Here we suggested that he might skip his ancestry and come to the point.

‘Bien, messieurs!’ replied this comical little man, with a polite bow. ‘I did only wish to demonstrate that the military principle is not hereditary. My grandfather was a splendid man, six feet two high, broad in proportion, a swallower of fire and gaiters. Also he was remarkable for his moustache. To me there remains the moustache and — nothing more.

‘I am, messieurs, a cook, and I was born at Marseilles. In that dear town I spent my happy youth. For years and years I washed the dishes at the Hotel Continental. Ah, those were golden days!’ and he sighed. ‘I am a Frenchman. Need I say, messieurs, that I admire beauty? Nay, I adore the fair. Messieurs, we admire all the roses in a garden, but we pluck one. I plucked one, and alas, messieurs, it pricked my finger. She was a chambermaid, her name Annette, her figure ravishing, her face an angel’s, her heart — alas, messieurs, that I should have to own it! — black and slippery as a patent leather boot. I loved to desperation, I adored her to despair. She transported me — in every sense; she inspired me. Never have I cooked as I cooked (for I had been promoted at the hotel) when Annette, my adored Annette, smiled on me. Never’ — and here his manly voice broke into a sob — ‘never shall I cook so well again.’ Here he melted into tears.

‘Come, cheer up!’ said Sir Henry in French, smacking him smartly on the back. ‘There’s no knowing what may happen, you know. To judge from your dinner today, I should say you were in a fair way to recovery.’

Alphonse stopped weeping, and began to rub his back. ‘Monsieur,’ he said, ‘doubtless means to console, but his hand is heavy. To continue: we loved, and were happy in each other’s love. The birds in their little nest could not be happier than Alphonse and his Annette. Then came the blow — sapristi! — when I think of it. Messieurs will forgive me if I wipe away a tear. Mine was an evil number; I was drawn for the conscription. Fortune would be avenged on me for having won the heart of Annette.

‘The evil moment came; I had to go. I tried to run away, but I was caught by brutal soldiers, and they banged me with the butt-end of muskets till my mustachios curled with pain. I had a cousin a linen-draper, well-to-do, but very ugly. He had drawn a good number, and sympathized when they thumped me. “To thee, my cousin,” I said, “to thee, in whose veins flows the blue blood of our heroic grandparent, to thee I consign Annette. Watch over her whilst I hunt for glory in the bloody field.”

‘“Make your mind easy,” said he; “I will.” As the sequel shows, he did!

‘I went. I lived in barracks on black soup. I am a refined man and a poet by nature, and I suffered tortures from the coarse horror of my surroundings. There was a drill sergeant, and he had a cane. Ah, that cane, how it curled! Alas, never can I forget it!

‘One morning came the news; my battalion was ordered to Tonquin. The drill sergeant and the other coarse monsters rejoiced. I— I made enquiries about Tonquin. They were not satisfactory. In Tonquin are savage Chinese who rip you open. My artistic tastes — for I am also an artist — recoiled from the idea of being ripped open. The great man makes up his mind quickly. I made up my mind. I determined not to be ripped open. I deserted.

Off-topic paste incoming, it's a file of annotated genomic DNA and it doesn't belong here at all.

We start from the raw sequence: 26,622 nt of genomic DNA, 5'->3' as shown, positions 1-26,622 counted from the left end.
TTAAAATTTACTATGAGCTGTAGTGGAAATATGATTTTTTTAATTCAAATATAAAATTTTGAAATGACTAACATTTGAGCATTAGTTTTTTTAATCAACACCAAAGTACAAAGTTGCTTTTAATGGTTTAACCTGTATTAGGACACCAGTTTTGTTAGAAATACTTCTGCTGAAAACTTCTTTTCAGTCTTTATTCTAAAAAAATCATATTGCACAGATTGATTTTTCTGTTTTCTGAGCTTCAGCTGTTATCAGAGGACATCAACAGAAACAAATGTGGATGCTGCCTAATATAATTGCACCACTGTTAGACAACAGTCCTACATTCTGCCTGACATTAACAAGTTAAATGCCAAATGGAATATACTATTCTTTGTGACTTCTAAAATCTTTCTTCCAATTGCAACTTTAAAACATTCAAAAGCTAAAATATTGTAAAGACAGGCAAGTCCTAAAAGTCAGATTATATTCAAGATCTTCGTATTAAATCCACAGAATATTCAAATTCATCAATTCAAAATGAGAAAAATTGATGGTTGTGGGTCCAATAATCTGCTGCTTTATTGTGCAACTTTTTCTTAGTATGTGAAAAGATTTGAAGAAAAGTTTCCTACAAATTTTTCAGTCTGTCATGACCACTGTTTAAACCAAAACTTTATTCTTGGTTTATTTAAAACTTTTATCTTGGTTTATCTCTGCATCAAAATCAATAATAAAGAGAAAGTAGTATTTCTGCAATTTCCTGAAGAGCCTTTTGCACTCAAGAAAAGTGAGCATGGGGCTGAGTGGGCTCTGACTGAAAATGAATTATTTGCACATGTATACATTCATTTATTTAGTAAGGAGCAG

‘I reached Marseilles disguised as an old man. I went to the house of my cousin — he in whom runs my grandfather’s heroic blood — and there sat Annette. It was the season of cherries. They took a double stalk. At each end was a cherry. My cousin put one into his mouth, Annette put the other in hers. Then they drew the stalks in till their eyes met — and alas, alas that I should have to say it! — they kissed. The game was a pretty one, but it filled me with fury. The heroic blood of my grandfather boiled up in me. I rushed into the kitchen. I struck my cousin with the old man’s crutch. He fell — I had slain him. Alas, I believe that I did slay him. Annette screamed. The gendarmes came. I fled. I reached the harbour. I hid aboard a vessel. The vessel put to sea. The captain found me and beat me. He took an opportunity. He posted a letter from a foreign port to the police. He did not put me ashore because I cooked so well. I cooked for him all the way to Zanzibar. When I asked for payment he kicked me. The blood of my heroic grandfather boiled within me, and I shook my fist in his face and vowed to have my revenge. He kicked me again. At Zanzibar there was a telegram. I cursed the man who invented telegraphs. Now I curse him again. I was to be arrested for desertion, for murder, and que sais-je? I escaped from the prison. I fled, I starved. I met the men of Monsieur le Cure. They brought me here. I am full of woe. But I return not to France. Better to risk my life in these horrible places than to know the Bagne.’

He paused, and we nearly choked with laughter, having to turn our faces away.

‘Ah! you weep, messieurs,’ he said. ‘No wonder — it is a sad story.’

‘Perhaps,’ said Sir Henry, ‘the heroic blood of your grandparent will triumph after all; perhaps you will still be great. At any rate we shall see. And now I vote we go to bed. I am dead tired, and we had not much sleep on that confounded rock last night.’

And so we did, and very strange the tidy rooms and clean white sheets seemed to us after our recent experiences.

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Last updated Saturday, March 1, 2014 at 20:38